A simpler way to apply for Probate

Apply for probate with our simple, fixed fee service for only £595.

We can have a sympathetic conversation with you about your situation and help you understand whether you need to apply for probate and how much it will cost. 

Call us now for a free and no-obligation quote. 

0800 061 4934

Our friendly experts are here to help 8am to 8pm, 7 days per week.

Probate


Our simple 3 step process

1
Answer some questions
Answer some questions

We will take full details about the estate and advise you what needs to be done and which forms need to be completed. 

2
We prepare the forms
Forms prepared

We will then prepare the forms which will be checked by our in-house legal team and sent to you ready to be signed. 

3
We'll print and send the forms
Forms sent

As soon as your grant of probate has been issued we will send it to you ready for you to deal with closing any accounts and selling any property.


How much will it cost?

Simple estates

Simple estates

The majority of our customers, with straight forward estates, pay the following. You will usually pay this price if:

  • The total estate value is under £650,000 (or left to surviving spouse or to charity)
  • Gifts of no more than £150,000 were made by the person who died in the last 7 years
  • All assets are in the UK

Only £595 inc VAT

Complex estates

Complex estates

Some of our customers, with more complex estates, pay the following. You will usually pay this price if:

  • The total estate value is over £650,000 (and not left a surviving spouse or charity)
  • Gifts of more than £150,000 were made by the person who died in the last 7 years
  • There are overseas assets worth more than £100,000

Only £999 inc VAT

Additional costs: probate registry fees of £155 and sealed copies of the grant of probate for £1.50 each. 


Top questions about Probate...

The legal and administrative process of dealing with the money, property and personal possessions of someone who has died is commonly known as probate. This means that the executors of the will must obtain a Grant of Probate in order to sell or encash certain property and accounts.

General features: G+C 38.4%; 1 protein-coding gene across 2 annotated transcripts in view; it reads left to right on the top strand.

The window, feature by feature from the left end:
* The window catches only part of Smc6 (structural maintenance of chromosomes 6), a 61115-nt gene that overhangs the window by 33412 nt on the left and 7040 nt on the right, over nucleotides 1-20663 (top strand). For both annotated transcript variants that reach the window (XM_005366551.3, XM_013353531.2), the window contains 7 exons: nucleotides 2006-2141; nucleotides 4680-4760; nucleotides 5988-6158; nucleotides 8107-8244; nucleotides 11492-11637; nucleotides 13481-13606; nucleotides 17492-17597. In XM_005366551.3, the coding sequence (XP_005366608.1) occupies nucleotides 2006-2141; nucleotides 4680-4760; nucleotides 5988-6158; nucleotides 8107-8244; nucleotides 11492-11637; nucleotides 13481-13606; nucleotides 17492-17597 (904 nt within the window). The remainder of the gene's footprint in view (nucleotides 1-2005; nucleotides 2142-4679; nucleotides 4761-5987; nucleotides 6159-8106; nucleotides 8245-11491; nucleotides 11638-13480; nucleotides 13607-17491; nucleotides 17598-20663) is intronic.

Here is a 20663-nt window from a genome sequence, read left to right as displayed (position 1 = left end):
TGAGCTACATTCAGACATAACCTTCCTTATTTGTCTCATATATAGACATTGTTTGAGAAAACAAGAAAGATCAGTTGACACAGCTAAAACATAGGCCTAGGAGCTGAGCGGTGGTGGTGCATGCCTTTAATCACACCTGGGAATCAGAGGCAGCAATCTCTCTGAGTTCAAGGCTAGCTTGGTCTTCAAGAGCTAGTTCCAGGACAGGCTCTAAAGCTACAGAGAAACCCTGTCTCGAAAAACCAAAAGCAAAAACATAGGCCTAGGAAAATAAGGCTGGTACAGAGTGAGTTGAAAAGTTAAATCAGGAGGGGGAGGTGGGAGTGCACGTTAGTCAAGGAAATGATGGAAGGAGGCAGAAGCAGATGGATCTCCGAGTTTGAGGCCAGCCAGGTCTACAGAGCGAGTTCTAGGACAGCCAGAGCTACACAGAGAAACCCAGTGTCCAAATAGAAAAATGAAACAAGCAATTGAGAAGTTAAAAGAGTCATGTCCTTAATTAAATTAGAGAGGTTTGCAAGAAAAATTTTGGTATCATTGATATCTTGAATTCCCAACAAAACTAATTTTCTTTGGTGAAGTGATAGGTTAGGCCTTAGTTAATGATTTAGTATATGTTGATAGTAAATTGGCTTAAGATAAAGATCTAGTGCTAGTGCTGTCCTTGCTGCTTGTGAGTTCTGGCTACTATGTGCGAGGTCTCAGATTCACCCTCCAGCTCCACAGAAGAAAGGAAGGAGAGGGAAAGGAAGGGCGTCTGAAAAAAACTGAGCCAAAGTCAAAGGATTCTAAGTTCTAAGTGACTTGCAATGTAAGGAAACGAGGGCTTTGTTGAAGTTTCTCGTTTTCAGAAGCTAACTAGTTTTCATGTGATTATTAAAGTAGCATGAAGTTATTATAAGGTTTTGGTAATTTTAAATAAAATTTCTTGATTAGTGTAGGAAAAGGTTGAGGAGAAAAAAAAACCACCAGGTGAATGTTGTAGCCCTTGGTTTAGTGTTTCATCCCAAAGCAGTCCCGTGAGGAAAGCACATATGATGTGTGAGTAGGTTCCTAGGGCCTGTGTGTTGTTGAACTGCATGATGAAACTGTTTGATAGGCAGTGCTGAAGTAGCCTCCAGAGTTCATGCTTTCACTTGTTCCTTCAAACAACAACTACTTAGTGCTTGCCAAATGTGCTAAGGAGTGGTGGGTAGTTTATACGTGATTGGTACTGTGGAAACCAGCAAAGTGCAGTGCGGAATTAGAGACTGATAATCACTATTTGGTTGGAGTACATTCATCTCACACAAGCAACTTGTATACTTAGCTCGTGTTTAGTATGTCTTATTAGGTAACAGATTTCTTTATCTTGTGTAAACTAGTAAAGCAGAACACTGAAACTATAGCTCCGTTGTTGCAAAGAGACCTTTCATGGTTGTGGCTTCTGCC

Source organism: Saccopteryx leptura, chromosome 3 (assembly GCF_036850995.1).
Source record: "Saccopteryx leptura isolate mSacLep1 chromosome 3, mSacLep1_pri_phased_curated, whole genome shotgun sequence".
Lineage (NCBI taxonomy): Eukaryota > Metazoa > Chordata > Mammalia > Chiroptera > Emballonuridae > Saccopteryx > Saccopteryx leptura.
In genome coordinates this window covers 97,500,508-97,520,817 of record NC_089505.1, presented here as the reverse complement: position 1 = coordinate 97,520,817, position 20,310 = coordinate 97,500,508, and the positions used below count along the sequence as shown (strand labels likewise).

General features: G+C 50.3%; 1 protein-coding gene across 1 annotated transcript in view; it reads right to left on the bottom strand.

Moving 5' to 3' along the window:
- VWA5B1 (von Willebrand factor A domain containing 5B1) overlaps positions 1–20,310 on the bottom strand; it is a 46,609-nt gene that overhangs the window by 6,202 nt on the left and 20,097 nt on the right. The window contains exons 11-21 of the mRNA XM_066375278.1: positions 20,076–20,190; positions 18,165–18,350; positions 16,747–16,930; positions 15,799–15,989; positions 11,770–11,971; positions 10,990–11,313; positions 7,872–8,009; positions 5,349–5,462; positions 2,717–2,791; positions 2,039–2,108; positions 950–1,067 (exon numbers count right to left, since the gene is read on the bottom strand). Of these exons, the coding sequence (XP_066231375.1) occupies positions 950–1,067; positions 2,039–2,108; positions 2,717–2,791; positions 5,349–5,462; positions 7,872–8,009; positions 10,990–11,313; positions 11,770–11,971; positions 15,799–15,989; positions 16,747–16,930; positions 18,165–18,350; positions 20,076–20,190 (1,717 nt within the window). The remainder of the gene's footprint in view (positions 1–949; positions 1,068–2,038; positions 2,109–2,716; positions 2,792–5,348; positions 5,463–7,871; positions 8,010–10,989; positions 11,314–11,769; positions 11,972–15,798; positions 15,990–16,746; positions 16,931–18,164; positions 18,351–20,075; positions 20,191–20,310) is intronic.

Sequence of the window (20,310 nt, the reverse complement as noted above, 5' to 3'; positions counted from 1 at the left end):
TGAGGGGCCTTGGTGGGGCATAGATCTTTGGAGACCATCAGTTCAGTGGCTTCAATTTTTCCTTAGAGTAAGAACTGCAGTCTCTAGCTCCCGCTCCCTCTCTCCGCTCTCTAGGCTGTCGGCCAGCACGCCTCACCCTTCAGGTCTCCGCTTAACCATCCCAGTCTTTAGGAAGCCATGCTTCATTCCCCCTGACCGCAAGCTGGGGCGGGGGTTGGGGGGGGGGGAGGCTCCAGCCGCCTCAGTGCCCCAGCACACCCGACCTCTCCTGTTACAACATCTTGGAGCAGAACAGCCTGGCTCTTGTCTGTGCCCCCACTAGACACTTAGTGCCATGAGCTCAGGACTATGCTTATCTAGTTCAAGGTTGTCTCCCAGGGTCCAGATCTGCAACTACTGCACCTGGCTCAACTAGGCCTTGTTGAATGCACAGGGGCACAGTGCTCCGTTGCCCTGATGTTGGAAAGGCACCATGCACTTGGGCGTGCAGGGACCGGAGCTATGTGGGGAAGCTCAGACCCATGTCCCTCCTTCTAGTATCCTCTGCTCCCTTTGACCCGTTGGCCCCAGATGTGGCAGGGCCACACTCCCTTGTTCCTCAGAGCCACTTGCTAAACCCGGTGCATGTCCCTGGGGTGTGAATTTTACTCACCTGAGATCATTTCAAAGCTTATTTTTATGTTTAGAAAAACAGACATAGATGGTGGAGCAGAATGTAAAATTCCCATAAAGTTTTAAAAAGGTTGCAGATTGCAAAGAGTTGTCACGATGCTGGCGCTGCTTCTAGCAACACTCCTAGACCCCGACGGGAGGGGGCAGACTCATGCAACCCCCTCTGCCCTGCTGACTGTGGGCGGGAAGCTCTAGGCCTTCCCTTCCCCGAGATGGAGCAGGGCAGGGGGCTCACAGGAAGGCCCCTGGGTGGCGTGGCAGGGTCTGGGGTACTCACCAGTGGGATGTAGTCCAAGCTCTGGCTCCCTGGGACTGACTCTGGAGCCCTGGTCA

Kwil have experienced and highly competent probate administrators who specialise in administration of estates. There is no requirement to use a solicitor, who will be far more expensive. Kwil can undertake the administration for you at a fixed cost with the guarantee that there will be no hidden charges and you will not be asked to pay any more than your initial quote. 

It is sometimes unclear whether or not you will require a grant of probate. The list below shows which assets you will be likely to need probate for: 

  1. Selling a house 
  2. Selling shareholdings (eg like Captia or BT shares) 
  3. Closing a bank account with more than £15,000 

The easiest way to find out whether or not you will need probate is to call one of our experienced advisors who will be happy to go through everything on the phone. 

You may need to get probate for any assets that are not held in the joint names of you and your spouse. For example, if your spouse had an ISA in his or her sole name you may need to get probate before you would be able to deal with the account. Any assets e.g. a house or bank accounts that are held in joint names will usually be transferred automatically to you. 

If the person who died left a will then the executors appointed in the will are able to apply for the grant of probate.
If there is no will then there is an order of who can apply: 

  • Surviving spouse 
  • Children (including any adopted children but not step-children) 
  • Grandchildren over 18 if children have died 
  • Parents  
  • Siblings 

When a will is made the executors are often told where the will has been stored. If it was made with a solicitor then it could be held with them. It may also be possible that it has been stored at a bank. The person who made the will may also have registered the will with Certainty, which is the national wills database.  The executors will usually need to show evidence of identity e.g. a passport or driving licence before the will can be released to them.

An executor is responsible for dealing with the estate of the person who has died. This can feel like a daunting task because with the role comes a fair amount of responsibility and work involved. This can include: 

  1. Valuing all of the assets of the person who has died, including any houses and businesses.
  2. Notifying all beneficiaries of any bequests made to them in the will.
  3. Notifying all utility companies, banks and other institutions where the person who died held accounts or investments.
  4. Completing and submitting the relevant Inheritance Tax return to HMRC and paying any inheritance tax that is due. 
  5. Applying to the probate registry for a grant of probate. 
  6. Corresponding with all relevant companies and organisations to close and/or transfer accounts once the grant of probate has been received. 
  7. Arranging for the sale of the property (if applicable).
  8. Preparing estate accounts
  9. Obtaining formal tax clearance and distributing the assets of the estate to the beneficiaries.

Probate is well known to be costly and time consuming. The cost of probate is usually based on how complex the estate is and how much work is involved. Kwil have a transparent pricing policy and the quote you get at the start will not change. 

The cost involved in paying for probate can be paid from the estate of the person who has died. 


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